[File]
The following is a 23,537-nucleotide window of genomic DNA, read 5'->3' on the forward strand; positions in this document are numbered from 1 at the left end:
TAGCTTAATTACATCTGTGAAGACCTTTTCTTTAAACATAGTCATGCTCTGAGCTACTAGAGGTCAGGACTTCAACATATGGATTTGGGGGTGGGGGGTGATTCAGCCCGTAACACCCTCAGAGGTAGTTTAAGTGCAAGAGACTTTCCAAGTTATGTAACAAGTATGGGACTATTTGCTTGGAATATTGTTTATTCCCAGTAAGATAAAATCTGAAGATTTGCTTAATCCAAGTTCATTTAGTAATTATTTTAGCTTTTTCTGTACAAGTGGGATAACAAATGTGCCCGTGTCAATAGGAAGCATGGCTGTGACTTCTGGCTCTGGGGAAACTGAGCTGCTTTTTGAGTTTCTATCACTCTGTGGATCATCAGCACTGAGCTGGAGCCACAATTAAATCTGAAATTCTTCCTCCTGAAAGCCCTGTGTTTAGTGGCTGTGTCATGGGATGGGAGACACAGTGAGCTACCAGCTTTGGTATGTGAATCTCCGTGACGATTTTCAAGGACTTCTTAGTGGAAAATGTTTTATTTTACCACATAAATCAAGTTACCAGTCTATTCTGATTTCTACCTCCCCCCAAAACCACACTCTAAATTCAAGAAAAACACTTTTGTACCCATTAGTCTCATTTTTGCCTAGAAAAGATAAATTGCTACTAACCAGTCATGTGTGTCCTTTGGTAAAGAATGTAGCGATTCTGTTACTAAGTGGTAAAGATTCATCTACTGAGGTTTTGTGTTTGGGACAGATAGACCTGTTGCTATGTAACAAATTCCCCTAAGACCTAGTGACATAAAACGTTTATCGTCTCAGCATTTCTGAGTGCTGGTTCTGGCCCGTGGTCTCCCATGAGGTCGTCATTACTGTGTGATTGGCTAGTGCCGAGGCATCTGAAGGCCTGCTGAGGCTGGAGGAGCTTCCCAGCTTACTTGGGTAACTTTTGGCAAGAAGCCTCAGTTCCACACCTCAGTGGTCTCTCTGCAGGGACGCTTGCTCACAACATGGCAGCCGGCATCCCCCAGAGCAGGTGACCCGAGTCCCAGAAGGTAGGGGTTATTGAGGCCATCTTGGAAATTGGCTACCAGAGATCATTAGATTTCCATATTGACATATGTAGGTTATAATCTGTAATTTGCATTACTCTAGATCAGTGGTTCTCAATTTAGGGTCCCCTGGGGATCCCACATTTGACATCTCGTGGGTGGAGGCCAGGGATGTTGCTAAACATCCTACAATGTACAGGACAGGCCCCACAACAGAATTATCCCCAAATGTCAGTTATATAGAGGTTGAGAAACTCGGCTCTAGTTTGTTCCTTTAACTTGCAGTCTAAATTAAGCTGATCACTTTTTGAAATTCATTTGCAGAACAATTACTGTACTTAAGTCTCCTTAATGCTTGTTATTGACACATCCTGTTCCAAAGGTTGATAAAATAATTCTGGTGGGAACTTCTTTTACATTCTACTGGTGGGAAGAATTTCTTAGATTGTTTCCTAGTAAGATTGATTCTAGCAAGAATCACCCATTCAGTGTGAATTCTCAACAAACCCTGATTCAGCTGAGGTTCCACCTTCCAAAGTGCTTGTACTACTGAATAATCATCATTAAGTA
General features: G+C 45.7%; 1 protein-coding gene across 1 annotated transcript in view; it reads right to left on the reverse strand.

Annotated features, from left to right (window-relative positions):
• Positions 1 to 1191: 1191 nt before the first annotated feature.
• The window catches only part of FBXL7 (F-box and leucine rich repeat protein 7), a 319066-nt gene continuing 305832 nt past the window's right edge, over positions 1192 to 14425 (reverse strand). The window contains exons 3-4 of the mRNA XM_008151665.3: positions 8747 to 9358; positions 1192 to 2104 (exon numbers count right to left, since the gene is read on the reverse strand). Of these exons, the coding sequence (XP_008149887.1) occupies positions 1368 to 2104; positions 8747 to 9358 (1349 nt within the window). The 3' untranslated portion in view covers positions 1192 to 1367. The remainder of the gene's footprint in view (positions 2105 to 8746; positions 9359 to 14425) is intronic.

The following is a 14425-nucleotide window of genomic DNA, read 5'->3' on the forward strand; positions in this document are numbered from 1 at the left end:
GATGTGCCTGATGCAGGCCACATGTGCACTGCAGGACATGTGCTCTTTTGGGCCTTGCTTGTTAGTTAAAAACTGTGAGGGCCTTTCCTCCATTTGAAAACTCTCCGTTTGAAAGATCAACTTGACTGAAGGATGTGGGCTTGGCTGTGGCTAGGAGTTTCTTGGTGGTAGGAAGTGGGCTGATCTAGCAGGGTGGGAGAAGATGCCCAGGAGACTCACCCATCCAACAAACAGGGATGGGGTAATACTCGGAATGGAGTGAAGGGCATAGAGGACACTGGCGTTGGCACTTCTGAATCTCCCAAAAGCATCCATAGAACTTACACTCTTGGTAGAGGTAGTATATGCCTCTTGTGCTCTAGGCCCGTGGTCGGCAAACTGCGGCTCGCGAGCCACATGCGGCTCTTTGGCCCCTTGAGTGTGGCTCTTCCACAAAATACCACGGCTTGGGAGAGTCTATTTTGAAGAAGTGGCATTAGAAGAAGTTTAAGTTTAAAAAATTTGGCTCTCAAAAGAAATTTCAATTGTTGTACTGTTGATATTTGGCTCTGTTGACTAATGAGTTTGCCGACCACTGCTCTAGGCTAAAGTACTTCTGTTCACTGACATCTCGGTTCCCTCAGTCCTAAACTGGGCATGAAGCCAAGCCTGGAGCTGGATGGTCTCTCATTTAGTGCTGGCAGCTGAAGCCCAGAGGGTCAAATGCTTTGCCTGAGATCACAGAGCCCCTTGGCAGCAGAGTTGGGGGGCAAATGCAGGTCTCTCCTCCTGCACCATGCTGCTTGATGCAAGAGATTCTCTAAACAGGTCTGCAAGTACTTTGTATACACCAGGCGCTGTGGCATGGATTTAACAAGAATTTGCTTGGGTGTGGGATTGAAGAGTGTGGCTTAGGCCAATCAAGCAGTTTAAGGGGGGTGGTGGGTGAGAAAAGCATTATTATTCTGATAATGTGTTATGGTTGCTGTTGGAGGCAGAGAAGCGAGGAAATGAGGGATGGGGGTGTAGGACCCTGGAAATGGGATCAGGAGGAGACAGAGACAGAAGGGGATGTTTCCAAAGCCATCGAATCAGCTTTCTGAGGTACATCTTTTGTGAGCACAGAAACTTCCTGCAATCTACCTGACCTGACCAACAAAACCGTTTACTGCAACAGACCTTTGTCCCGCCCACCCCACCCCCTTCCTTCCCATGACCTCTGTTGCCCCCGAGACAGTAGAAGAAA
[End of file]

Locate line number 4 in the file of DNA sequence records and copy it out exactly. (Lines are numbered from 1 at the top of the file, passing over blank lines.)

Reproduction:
Annotated features, from left to right (window-relative positions):